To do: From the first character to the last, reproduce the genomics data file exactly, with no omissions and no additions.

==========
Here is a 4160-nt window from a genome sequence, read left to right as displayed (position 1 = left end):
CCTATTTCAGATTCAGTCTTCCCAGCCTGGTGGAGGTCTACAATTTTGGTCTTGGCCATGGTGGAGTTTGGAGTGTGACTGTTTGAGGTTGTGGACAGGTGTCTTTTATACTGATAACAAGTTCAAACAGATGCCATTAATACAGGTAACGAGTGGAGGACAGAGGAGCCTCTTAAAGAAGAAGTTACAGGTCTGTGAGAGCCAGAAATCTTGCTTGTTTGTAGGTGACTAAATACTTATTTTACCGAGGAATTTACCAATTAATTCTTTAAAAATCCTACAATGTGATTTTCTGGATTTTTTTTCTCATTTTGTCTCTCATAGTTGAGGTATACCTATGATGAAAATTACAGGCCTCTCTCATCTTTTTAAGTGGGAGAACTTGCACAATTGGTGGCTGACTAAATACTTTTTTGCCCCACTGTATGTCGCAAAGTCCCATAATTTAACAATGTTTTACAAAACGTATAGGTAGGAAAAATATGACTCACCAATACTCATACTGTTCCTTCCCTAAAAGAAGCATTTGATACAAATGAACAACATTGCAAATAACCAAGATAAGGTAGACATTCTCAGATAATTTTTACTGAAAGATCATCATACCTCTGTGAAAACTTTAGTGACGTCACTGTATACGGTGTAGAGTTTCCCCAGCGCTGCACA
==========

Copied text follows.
Here is a 4160-nt window from a genome sequence, read left to right as displayed (position 1 = left end):
CCTATTTCAGATTCAGTCTTCCCAGCCTGGTGGAGGTCTACAATTTTGGTCTTGGCCATGGTGGAGTTTGGAGTGTGACTGTTTGAGGTTGTGGACAGGTGTCTTTTATACTGATAACAAGTTCAAACAGATGCCATTAATACAGGTAACGAGTGGAGGACAGAGGAGCCTCTTAAAGAAGAAGTTACAGGTCTGTGAGAGCCAGAAATCTTGCTTGTTTGTAGGTGACTAAATACTTATTTTACCGAGGAATTTACCAATTAATTCTTTAAAAATCCTACAATGTGATTTTCTGGATTTTTTTTCTCATTTTGTCTCTCATAGTTGAGGTATACCTATGATGAAAATTACAGGCCTCTCTCATCTTTTTAAGTGGGAGAACTTGCACAATTGGTGGCTGACTAAATACTTTTTTGCCCCACTGTATGTCGCAAAGTCCCATAATTTAACAATGTTTTACAAAACGTATAGGTAGGAAAAATATGACTCACCAATACTCATACTGTTCCTTCCCTAAAAGAAGCATTTGATACAAATGAACAACATTGCAAATAACCAAGATAAGGTAGACATTCTCAGATAATTTTTACTGAAAGATCATCATACCTCTGTGAAAACTTTAGTGACGTCACTGTATACGGTGTAGAGTTTCCCCAGCGCTGCACA